Private investment in space companies last year set a new annual record, defying industry fears that Covid-19 would stop the past decade's momentum, according to a report Monday by New York-based firm Space Capital.
"With another $2.9 billion invested in Q4, 2020 was a record year for [space infrastructure companies] with $8.9 billion invested," Space Capital managing partner Chad Anderson wrote in the report. "Despite expectations that Infrastructure would be hardest hit by the pandemic, 2020 turned out to be a record for investment."
The quarterly Space Capital report divides investment in the industry into three technology layers, with space infrastructure including what many would typically consider to be space companies: Those that build rockets and satellites, such as SpaceX, Blue Origin, Relativity Space, Rocket Lab, Planet Labs and Spire Global.
In addition to record investment, there were also 24 exits for infrastructure space companies in 2020, with investors liquidating $7.9 billion of value. An exit happens when the company owner or investor can sell the firm to an outside party.
"Nearly all of the Infrastructure exits over the past decade have come in the form of acquisitions," Anderson wrote. "The low-interest rate environment has acted as a tailwind for M&A activity with 2020 being the most active year on record."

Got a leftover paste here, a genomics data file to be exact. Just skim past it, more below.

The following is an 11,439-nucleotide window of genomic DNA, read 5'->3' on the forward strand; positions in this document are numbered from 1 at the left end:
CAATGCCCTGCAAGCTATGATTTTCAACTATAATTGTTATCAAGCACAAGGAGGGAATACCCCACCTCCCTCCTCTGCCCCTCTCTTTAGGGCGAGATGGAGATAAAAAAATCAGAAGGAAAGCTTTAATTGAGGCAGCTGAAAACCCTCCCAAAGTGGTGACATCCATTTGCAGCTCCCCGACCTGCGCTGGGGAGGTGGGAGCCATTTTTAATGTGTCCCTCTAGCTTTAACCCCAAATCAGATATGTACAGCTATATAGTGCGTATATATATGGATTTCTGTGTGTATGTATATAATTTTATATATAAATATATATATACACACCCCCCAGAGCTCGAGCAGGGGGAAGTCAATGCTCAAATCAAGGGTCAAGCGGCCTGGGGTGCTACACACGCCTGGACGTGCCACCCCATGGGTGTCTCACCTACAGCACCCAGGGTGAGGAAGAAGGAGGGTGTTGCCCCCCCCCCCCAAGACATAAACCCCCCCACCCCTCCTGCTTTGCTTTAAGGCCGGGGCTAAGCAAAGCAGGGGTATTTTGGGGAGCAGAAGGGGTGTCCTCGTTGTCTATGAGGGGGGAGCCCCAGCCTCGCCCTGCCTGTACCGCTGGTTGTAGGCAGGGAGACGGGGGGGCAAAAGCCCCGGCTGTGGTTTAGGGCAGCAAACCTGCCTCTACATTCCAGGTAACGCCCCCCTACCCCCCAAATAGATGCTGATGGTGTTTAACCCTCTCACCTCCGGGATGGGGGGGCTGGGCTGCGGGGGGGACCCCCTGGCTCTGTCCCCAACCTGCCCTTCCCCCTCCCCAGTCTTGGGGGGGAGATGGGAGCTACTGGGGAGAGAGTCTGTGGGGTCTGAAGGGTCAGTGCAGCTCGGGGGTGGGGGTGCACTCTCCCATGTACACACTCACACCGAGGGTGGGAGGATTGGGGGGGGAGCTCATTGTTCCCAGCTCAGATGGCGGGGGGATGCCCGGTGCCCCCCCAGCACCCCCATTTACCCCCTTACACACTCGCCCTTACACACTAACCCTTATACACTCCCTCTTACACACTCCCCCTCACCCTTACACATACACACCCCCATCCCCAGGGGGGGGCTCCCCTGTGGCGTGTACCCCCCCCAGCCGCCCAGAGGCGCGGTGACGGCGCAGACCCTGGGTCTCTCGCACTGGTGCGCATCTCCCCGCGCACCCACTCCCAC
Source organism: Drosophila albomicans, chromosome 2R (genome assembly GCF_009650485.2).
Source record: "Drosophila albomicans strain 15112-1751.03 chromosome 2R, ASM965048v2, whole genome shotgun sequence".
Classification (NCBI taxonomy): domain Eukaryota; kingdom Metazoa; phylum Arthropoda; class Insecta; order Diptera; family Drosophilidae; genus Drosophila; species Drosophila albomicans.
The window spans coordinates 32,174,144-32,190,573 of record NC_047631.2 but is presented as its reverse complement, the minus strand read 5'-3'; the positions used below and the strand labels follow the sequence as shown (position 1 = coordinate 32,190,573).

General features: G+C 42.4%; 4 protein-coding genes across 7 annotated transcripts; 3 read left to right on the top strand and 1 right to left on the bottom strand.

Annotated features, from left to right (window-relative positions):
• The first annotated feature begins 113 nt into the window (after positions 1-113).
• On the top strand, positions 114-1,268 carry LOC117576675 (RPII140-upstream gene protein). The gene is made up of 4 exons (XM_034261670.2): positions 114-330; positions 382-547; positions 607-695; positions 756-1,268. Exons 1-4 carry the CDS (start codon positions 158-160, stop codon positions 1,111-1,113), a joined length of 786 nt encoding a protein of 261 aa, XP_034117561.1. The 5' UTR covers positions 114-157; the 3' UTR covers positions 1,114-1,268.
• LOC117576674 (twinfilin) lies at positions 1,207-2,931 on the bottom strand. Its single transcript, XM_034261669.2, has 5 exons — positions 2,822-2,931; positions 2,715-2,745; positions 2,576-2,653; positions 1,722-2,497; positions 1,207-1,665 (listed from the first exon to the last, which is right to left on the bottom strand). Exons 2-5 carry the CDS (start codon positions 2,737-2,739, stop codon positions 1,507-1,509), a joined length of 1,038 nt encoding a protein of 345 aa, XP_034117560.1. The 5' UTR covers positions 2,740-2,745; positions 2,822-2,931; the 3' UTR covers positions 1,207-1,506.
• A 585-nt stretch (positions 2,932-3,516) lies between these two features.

Overall, Space Capital found that the infrastructure layer has brought in $30.9 billion in total equity investment since 2011.
The other two layers in the report are application and distribution – the former of which includes space-dependent services like ride-hailing or navigation and the latter of which represents terrestrial-based technologies that connect to space-based networks – which in 2020 brought in $15.9 billion and $800 million, respectively.
Additionally, Space Capital's Q4 report highlighted the "accelerating space ambitions" of Amazon and Microsoft as "one of the most overlooked stories of 2020, which we expect to have a significant impact in 2021 and beyond."
The two tech giants made several space moves last year.
Amazon set up a new unit within its Amazon Web Services (AWS) cloud division, as well as made progress with its Project Kuiper satellite internet program. Microsoft unveiled its Azure Orbital service in partnership with SpaceX's Starlink as a competitor to Amazon's existing AWS Ground Station service.
"Azure Space and AWS Space are removing complexity across the value chain, making a global network of space-based communication and data collection infrastructure accessible to the tech community to innovate upon," Anderson wrote.
"In the same way that every company today is a technology company, the companies of tomorrow will all be space companies," he added.
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